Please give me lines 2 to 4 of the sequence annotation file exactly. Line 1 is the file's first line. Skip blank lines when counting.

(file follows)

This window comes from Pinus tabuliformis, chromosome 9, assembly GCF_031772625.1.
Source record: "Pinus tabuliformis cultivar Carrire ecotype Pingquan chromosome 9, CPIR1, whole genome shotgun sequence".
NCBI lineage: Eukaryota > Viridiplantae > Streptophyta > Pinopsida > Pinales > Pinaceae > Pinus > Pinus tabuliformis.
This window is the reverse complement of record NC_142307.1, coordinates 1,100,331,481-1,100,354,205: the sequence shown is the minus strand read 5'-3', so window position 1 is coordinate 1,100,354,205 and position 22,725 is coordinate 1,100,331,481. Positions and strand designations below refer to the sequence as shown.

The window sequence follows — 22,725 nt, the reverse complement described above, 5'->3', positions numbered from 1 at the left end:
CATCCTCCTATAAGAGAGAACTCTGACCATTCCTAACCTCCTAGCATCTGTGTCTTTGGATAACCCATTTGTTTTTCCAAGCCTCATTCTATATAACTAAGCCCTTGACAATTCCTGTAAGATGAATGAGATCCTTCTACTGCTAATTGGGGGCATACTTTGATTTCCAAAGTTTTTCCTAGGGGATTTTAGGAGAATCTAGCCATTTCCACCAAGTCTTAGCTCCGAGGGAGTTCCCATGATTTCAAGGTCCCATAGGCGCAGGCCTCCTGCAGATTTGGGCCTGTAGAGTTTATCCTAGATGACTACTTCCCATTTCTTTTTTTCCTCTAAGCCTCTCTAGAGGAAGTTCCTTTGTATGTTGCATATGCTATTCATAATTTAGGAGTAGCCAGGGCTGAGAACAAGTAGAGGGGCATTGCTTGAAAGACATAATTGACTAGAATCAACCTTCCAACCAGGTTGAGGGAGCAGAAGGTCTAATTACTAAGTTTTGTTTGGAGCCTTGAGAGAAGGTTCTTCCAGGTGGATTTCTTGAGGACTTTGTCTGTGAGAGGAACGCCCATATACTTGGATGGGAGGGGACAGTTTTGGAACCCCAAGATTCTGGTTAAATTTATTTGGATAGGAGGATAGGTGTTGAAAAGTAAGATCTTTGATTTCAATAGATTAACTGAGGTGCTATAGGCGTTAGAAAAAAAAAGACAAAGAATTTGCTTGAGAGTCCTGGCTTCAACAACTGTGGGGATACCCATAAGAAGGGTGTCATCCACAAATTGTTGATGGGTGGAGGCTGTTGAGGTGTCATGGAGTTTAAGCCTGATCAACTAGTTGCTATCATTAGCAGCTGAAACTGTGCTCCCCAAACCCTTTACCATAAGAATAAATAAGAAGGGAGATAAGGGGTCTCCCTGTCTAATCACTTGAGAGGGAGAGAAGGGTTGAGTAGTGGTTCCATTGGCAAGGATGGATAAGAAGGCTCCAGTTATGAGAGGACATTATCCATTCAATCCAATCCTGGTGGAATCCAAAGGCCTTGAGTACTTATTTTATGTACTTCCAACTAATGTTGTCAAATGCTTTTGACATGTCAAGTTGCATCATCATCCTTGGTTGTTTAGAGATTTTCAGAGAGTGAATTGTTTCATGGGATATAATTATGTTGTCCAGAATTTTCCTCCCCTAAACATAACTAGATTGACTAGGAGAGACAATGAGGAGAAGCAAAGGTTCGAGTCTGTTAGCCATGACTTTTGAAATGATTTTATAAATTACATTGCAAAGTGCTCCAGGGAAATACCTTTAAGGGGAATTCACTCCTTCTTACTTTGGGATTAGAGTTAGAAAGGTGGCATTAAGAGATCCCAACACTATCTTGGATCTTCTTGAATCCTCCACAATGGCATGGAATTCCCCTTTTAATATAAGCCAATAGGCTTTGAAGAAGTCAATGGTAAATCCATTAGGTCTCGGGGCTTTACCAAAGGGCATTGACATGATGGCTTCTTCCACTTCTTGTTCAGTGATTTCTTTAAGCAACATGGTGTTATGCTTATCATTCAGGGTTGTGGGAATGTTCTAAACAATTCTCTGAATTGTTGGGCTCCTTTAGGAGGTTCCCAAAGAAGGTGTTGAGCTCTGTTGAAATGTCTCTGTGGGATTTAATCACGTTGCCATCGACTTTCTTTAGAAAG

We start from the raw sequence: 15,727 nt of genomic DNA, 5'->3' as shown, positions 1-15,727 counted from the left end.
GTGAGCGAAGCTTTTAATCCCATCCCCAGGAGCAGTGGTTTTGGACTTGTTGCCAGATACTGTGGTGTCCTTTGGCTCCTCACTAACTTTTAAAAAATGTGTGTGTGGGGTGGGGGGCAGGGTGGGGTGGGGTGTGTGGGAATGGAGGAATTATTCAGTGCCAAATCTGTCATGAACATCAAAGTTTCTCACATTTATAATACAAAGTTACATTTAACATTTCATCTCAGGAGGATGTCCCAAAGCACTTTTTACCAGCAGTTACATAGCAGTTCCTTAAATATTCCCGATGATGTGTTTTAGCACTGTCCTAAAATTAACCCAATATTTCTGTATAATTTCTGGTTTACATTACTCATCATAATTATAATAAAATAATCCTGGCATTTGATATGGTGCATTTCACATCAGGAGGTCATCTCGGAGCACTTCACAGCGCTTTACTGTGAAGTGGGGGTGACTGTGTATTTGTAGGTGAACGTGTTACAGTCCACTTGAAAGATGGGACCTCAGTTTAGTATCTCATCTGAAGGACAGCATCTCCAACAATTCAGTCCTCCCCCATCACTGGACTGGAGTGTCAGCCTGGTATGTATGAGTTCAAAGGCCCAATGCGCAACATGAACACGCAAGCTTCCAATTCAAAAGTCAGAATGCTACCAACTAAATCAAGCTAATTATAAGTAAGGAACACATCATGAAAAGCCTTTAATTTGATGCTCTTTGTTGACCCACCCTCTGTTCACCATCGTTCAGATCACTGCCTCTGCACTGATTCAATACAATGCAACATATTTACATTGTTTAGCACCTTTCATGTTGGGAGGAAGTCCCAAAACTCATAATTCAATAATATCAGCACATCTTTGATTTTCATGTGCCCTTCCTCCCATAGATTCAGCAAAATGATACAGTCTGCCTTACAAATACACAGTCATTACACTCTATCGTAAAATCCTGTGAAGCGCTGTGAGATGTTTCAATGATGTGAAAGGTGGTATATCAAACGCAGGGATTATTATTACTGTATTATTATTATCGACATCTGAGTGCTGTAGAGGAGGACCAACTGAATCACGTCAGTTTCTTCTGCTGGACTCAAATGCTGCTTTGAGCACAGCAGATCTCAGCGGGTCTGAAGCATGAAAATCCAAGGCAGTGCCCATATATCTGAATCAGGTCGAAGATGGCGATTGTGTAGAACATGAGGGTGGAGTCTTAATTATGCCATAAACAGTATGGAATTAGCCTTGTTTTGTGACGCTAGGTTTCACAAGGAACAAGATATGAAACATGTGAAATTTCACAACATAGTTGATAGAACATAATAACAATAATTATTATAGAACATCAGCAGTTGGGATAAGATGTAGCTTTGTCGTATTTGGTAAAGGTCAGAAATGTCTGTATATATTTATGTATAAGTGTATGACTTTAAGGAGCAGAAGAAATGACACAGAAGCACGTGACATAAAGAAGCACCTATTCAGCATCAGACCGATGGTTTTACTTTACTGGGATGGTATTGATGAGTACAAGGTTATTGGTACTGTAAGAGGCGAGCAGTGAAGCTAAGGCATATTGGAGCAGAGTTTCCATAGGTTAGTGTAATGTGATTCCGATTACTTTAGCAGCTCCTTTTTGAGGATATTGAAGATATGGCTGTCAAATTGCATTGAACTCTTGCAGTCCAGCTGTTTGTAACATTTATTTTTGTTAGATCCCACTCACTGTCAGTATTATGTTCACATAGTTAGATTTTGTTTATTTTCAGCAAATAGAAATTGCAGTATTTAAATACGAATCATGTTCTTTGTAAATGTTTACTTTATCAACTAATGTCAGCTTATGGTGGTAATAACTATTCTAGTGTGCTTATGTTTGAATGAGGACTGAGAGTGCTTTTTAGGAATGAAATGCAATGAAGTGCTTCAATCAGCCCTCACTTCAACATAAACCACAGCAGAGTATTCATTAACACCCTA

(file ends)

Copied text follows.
Source record: "Pinus tabuliformis cultivar Carrire ecotype Pingquan chromosome 9, CPIR1, whole genome shotgun sequence".
NCBI lineage: Eukaryota > Viridiplantae > Streptophyta > Pinopsida > Pinales > Pinaceae > Pinus > Pinus tabuliformis.
This window is the reverse complement of record NC_142307.1, coordinates 1,100,331,481-1,100,354,205: the sequence shown is the minus strand read 5'-3', so window position 1 is coordinate 1,100,354,205 and position 22,725 is coordinate 1,100,331,481. Positions and strand designations below refer to the sequence as shown.